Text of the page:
Objective: Truncate or remove last
n bytes from a binary (or text) file on Unix / Linux.
Let’s say that we have a binary file called
foo.bin and we need to strip the last 20 bytes from the file. To do that, we can either use the
truncate is my preferred choice.
Before we strip the last 20 bytes from the
foo.bin file, we first need to determine the new file size. To do that, we will need to use the
$ stat -c '%s' foo.bin 23874470
The file size is
23874470 bytes. To minus 20 from the result, we can use the following shell arithmetic expression. This step is required only if you are trying to script the whole process. The
newfsize variable will be assigned with the new file size of
$ newfsize=$(($(stat -c '%s' foo.bin) - 20)) $ echo $newfsize 23874450
If the above expression does not work, use the
expr utility to evaluate the expression.
$ newfsize=$(expr $(stat -c '%s' foo.bin) - 20) $ echo $newfsize 23874450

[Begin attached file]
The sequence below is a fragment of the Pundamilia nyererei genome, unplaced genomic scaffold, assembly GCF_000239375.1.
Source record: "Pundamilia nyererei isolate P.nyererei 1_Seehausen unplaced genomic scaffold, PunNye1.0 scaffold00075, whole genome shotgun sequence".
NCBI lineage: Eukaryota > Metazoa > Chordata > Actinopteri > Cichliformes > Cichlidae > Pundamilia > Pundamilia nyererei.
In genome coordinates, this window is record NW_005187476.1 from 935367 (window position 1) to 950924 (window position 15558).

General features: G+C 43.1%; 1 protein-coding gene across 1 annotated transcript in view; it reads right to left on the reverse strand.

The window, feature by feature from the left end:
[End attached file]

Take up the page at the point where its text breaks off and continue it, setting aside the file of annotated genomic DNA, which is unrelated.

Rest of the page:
We can now use the
truncate command to remove the last 20 bytes from the file. Note that by default,
truncate will modify the input file.
$ truncate -s $newfsize foo.bin $ stat -c '%s' foo.bin 23874450
You can also specify
-20 as the size to
truncate to reduce the file size by 20 bytes.
$ truncate -s -20 foo.bin $ stat -c '%s' foo.bin 23874450
To truncate a file using
dd, we can use the following command syntax. The output will be written to
$ dd if=foo.bin of=dd-foo.out bs=1 count=$newfsize 23874450+0 records in 23874450+0 records out 23874450 bytes (24 MB) copied, 65.5627 s, 364 kB/s
We have to specify a block size of 1 byte (
bs=1) and set the
count parameter to the new file size. Note that this is going to be very slow as the block size of 1 byte is not optimal for disk IO.